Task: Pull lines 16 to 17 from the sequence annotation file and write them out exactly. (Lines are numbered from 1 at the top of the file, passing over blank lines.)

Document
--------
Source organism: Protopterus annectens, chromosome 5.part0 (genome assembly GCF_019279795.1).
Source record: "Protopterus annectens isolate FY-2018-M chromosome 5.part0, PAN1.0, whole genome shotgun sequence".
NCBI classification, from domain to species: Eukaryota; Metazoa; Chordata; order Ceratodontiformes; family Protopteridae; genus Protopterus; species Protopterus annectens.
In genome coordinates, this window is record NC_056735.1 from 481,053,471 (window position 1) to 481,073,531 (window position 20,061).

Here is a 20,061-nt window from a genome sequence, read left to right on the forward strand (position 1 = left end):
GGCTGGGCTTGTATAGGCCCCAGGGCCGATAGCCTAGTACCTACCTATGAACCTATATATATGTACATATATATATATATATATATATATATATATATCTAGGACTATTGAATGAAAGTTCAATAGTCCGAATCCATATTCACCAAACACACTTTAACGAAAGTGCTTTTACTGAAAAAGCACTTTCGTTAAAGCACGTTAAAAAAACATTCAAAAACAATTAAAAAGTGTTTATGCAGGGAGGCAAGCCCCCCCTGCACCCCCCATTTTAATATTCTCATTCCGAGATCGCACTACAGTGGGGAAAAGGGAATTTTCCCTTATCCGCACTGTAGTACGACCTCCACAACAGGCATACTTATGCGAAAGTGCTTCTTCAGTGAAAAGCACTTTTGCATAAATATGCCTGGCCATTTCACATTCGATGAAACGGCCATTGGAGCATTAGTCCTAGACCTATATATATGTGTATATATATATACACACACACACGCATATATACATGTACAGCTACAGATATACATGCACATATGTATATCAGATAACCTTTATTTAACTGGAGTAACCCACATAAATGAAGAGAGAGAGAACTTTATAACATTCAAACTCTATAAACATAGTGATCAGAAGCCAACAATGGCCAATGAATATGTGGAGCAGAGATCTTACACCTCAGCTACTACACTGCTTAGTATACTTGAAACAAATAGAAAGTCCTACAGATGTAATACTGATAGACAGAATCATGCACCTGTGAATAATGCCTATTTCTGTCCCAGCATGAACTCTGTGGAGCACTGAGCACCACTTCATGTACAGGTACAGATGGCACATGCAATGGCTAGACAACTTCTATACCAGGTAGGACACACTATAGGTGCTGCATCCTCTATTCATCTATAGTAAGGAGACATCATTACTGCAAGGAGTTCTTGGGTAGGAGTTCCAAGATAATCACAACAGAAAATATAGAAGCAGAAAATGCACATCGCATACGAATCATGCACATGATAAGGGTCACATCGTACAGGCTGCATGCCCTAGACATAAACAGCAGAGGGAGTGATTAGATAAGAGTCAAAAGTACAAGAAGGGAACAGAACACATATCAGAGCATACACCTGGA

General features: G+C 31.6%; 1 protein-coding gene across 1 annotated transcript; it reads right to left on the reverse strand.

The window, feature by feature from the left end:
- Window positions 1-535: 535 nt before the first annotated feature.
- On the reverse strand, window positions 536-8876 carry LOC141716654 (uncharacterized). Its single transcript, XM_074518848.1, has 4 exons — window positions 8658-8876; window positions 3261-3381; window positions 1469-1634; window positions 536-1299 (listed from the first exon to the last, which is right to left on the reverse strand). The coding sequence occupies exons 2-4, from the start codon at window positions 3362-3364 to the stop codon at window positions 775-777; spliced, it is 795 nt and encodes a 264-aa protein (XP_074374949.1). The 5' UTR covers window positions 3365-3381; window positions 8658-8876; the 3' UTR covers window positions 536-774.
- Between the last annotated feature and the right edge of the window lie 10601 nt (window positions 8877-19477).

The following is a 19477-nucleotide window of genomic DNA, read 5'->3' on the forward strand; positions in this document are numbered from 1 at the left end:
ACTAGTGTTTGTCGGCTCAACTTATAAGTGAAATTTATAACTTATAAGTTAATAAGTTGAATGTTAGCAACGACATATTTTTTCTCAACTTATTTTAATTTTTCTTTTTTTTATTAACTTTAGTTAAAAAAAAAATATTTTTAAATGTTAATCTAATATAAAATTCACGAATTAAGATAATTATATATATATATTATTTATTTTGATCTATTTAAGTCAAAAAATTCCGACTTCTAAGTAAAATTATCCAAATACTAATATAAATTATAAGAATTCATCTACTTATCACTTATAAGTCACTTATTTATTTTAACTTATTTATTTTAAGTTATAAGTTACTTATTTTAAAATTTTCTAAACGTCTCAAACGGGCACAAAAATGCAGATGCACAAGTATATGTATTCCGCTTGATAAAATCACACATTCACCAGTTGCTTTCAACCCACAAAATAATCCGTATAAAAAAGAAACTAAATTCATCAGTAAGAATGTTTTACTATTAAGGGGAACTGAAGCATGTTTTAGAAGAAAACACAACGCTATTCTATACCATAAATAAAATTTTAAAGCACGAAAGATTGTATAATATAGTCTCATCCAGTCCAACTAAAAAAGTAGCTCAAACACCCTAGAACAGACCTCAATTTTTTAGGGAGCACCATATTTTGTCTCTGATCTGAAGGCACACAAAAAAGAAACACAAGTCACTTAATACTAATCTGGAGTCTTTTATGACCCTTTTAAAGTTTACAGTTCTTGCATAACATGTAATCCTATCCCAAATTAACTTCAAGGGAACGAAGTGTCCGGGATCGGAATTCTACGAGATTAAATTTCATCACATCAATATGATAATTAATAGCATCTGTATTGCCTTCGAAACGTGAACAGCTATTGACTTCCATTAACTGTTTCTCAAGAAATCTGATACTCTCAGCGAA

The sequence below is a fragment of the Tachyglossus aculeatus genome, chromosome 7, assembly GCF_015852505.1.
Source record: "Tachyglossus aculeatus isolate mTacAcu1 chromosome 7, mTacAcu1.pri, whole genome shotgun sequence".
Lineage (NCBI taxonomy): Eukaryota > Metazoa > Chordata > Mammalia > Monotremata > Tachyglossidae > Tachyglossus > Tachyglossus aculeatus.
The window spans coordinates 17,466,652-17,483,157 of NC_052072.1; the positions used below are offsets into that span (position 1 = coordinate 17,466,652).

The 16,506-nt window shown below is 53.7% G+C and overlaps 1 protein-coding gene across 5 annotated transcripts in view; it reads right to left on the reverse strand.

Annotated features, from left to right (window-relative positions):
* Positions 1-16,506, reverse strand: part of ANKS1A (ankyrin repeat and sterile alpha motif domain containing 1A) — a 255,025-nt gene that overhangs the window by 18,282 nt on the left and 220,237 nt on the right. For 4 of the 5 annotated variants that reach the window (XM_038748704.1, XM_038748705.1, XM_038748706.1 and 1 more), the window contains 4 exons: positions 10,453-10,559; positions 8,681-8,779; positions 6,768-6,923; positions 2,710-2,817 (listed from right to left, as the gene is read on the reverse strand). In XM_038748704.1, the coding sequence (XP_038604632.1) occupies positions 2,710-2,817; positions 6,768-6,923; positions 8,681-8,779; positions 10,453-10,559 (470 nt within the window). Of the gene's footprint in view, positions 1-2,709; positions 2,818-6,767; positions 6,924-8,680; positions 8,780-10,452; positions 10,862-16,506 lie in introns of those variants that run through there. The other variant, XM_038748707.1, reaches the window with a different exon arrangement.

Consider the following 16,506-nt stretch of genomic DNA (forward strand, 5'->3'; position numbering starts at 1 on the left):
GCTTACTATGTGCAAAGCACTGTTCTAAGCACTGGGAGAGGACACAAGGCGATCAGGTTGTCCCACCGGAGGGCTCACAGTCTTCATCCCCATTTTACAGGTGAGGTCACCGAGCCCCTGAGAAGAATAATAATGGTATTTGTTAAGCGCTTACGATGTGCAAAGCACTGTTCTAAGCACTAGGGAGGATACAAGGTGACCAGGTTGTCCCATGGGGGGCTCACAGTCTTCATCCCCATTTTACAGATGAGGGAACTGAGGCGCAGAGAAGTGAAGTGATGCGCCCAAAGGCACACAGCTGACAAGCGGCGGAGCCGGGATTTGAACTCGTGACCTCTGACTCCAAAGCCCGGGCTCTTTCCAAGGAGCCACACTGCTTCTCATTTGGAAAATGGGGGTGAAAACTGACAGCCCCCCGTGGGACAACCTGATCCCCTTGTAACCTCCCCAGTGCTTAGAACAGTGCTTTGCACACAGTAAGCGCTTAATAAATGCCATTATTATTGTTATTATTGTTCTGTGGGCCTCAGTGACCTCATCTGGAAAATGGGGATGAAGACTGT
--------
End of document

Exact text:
Lineage (NCBI taxonomy): Eukaryota > Metazoa > Chordata > Mammalia > Monotremata > Tachyglossidae > Tachyglossus > Tachyglossus aculeatus.
The window spans coordinates 17,466,652-17,483,157 of NC_052072.1; the positions used below are offsets into that span (position 1 = coordinate 17,466,652).